“It is puzzling for sure,” Emmanuel Pasco-Viel, the operations coordinator in Normandy’s l’Eure prefecture, told NBC News Friday.
The beluga, an endangered species that is better suited to freezing arctic and subarctic waters, was first spotted Tuesday, said Pasco-Viel, who is responsible for monitoring it.
He added that firefighters, police officers and members of the military have been brought in to help guide the whale back into its natural saltwater habitat, along with the coast guard.
“We had a helicopter fly over the waters to help us track the beluga,” he said. “Even drones are used. We will decide what is the best way to help the beluga, and how to guide it back to sea.”
He added that on Wednesday the creature had been “stationary for three-four hours and I was able to observe it from the boats when it emerged to breathe.”
Locals have been warned to give a wide berth to the beluga to avoid stressing it further, he said.
Lamya Essemlali, the head of Sea Shepherd Conservation Society, which is helping with the rescue effort, said they were concerned because the whale was “extremely skinny.”
“If we don’t feed him quickly, it’s hopeless,” she said. “He will die.”
She added that they were trying to lure the mammal back to the mouth of the Seine with a diet of fresh fish.
“If we just drive him to the sea from the Seine, his chances of survival are weak,” she said, adding that scientists will try to get DNA samples to work out where the whale is from — likely Canada, Norway or Russia. Once that is determined, she said she hoped they could transport him home by plane.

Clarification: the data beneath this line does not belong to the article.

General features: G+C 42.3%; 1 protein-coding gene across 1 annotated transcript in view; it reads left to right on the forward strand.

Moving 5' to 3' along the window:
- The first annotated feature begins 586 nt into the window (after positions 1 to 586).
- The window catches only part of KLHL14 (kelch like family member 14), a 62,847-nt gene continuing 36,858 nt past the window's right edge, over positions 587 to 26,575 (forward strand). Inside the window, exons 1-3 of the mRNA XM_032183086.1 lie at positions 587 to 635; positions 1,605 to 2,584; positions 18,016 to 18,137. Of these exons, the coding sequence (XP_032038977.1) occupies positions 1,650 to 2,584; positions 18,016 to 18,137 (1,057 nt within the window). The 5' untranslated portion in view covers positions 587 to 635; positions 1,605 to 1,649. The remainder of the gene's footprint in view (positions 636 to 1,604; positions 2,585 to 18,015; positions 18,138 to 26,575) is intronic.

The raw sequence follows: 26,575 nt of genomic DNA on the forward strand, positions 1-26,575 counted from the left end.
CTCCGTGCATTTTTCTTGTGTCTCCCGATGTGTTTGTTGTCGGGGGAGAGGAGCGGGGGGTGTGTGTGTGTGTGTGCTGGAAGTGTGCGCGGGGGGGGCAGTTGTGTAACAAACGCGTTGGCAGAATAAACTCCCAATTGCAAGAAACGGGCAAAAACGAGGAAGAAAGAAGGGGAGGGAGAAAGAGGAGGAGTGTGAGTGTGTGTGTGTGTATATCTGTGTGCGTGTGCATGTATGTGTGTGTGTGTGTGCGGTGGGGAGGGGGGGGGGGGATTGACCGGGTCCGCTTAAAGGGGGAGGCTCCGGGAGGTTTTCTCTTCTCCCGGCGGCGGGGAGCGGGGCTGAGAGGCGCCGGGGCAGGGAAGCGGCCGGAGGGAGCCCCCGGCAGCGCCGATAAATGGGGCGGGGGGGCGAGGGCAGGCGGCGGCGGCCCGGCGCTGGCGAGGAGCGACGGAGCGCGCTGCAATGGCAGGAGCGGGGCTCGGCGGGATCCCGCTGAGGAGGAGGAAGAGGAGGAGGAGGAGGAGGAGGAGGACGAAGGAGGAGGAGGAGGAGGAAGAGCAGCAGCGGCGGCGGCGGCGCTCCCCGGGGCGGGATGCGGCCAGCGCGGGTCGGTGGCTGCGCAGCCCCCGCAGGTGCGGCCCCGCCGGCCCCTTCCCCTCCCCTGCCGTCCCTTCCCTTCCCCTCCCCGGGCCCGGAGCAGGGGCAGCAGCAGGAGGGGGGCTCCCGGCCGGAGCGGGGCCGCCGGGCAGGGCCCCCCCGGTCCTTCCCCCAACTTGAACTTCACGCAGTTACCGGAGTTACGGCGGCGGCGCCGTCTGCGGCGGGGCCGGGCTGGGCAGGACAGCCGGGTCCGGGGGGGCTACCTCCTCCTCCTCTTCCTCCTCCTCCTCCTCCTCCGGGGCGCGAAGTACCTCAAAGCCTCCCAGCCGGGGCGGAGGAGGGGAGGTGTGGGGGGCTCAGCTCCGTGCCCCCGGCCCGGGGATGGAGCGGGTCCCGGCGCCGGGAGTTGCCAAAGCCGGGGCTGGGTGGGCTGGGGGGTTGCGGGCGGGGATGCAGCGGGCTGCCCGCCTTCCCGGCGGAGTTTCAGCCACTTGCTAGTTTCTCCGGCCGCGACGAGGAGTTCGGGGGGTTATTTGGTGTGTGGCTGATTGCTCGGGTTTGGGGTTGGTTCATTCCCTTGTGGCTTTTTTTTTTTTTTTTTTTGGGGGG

Recognizable by their white skin and bulbous heads, beluga whales are normally between 13 to 20 feet long, according to the U.S.’ National Ocean Service, which also notes they are sociable and friendly creatures that normally travel in pods. However, lone ones sometimes venture farther south and can temporarily survive in freshwater.
It is not clear how this beluga whale ended up in the Seine, whose polluted waters and heavy river traffic add additional threats to the whale’s outlook.
“It’s a total mystery how it got there,” said Liz Sandeman, the co-founder of Marine Connection, a British marine wildlife conservation group that is helping to provide information to French authorities.
“You just don’t expect to see a beluga whale near a European capital city,” she added.
“This beluga whale is extremely far from home,” she said. “It will be dehydrated, it won’t really be feeding, and it’s much too far south.”
She added that there was “another solitary beluga whale in Norway,” but “even that is too far south.”
Pasco-Viel added that there had been “three separate incidents of mammals leaving the sea to be discovered in the French rivers” in the past three months.
In May, an orca died in the Seine after attempts failed to lure it back to the ocean using a drone emitting whale sounds. It was later found to be suffering from mucormycosis, a fungal disease that starts in the skin before attacking vital organs.
Then, in June, a 33-foot Minke whale was spotted in the Seine, but it returned to the sea after its brief sojourn into the river.
Sightings of whales, dolphins and walruses are likely to be more common in areas across Europe given the onset of climate change, Sandeman said.
“With ice melting, animals are able to access locations they were only previously able to get to once or twice per year. Now animals are seeking out new locations and waters further afield. Migration patterns are changing. Climate change isn’t everything, but it’s definitely having an effect,” she said.
Nancy Ing reported from Paris and Leila Sackur from London.